Renderosity Magazine: Eagre Games is the company you are heading currently; how did the company get started and what were your goals?
Charles Carter: Eagre Games was started 2 years ago with the goal of creating first person games that are immersive, beautiful and non-violent. We wanted to use stories that are compelling that touch people in ways that many games don't right now.
We got started after our first company designing gamified textbooks for McGraw-Hill never caught on. We pivoted back to what we knew - games and have been working on our projects ever since.
Eagre Games has a kickstarter project running right now for what looks like a fascinating game, ZED. Can you tell me a little about the kickstarter project and how ZED came about?
Charles Carter: The Kickstarter is HERE and is designed to raise some funds to add additional content and help optimize parts of the game. Zed grew out of ideas I had long before working on Myst... it's changed a lot since then but still holds on to some of the basic concepts seeded from those early ideas. The story is based loosely on one of my mentors when I was just starting out as an artist. He's going through serious issues where things escape him to times where he no longer remembers big and important things. It's a constant struggle. It makes you think about yourself, what will happen as age creeps up on you. ZED is based on the dreams of such an individual and probably some of my own fears about getting old.
You mention you have fond memories of Renderosity: can you tell me about those? When did you join Rendo? I notice you still have a gallery, too!
Charles Carter: Well what I found most enjoyable was the community. Some of us worked with Bryce, or MojoWorld, or Poser or any number of software packages. And we all shared the results. We would comment on things and help each other with questions and such. There was always feedback and support which was awesome. I made some friends there back in those days. And while I was working as a professional by then doing games and digital illustration, the energy of the site rubbed off on me and I found myself doing things in a new way and it actually opened my mind to thinking differently about my work. That was a rare thing back then.
I rejoined, I think, 3 or 4 years ago but my work took most of my time so I wasn't able to contribute at any meaningful level at the time. I actually rejoined with the hope of sparking some creativity that had been lacking in my work up till then. Now that I've reconnected, I'll check things out again.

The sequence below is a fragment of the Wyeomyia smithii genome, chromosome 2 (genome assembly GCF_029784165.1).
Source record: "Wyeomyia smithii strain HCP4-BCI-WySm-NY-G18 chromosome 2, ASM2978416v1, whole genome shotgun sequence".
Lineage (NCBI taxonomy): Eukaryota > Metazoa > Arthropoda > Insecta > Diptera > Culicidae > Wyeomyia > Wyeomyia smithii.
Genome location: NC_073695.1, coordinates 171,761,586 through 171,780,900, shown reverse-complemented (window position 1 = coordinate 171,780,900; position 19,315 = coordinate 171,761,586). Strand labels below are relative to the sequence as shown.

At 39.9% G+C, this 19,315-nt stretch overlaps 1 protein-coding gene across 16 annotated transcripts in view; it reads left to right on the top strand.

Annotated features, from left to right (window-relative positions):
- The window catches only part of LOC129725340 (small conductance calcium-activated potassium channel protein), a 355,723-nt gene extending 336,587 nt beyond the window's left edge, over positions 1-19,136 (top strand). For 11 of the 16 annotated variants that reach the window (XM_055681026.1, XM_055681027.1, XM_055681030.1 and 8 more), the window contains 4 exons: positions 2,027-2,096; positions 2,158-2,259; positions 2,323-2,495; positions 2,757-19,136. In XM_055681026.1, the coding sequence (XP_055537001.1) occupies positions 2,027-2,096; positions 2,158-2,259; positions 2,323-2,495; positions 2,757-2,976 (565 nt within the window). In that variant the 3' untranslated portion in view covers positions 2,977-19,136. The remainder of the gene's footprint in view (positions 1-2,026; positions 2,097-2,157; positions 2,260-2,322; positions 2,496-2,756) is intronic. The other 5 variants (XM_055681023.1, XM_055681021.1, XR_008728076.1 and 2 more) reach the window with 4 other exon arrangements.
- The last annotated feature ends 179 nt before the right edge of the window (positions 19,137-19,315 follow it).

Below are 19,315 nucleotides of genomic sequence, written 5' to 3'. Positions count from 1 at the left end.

Back to ZED: I'm interested in your idea of using ZED to provide "what's missing in games right now". Can you elaborate on that? Is that shooters tend to dominate the A level games? I notice that with the success of UNITY there are a lot more games that focus on shooting and killing. Almost as if the entry level barrier has been lowered for game creation. Do you agree?
Charles Carter: What's missing in games I think has more to do with tone and pacing. Games can be frenetic things... fast and twitchy. ZED is an entire universe made from the dreams of the protagonist. We're using Unreal Engine 4 to make the game - a first person immersive experience. I think that designing a game that slows you down - revealing a story about things people go through that challenge everything in their lives - especially at the end of their lives is important and needs to be told. We all will face these things as we get older. Hell I'm going to be 60 next year so as you age your views about the world and your work mature and change. We get more reflective and slow down - but still there is that part of us that never grows up. ZED reflects those parts of the dreamers life as well.
There are games covering most everything you can imagine - we obviously are not the first to tell stories about life and death - about love, loss and about facing the unthinkable - the loss of ones ability to even remember their own names or those of loved ones - much less the things that we leave undone or not said. But we are tossing our own take on these things and hopefully giving people something unique in the game not seen in many others.
Zed in both story and gameplay is about finishing things left undone. It is about helping someone reconnect those areas of ones self locked away and desperately forgotten. You as a player help by fixing connections and finding a way to finish one last thing in the life of this dreamer. Helping him say one last farewell to someone he knows he'll never meet.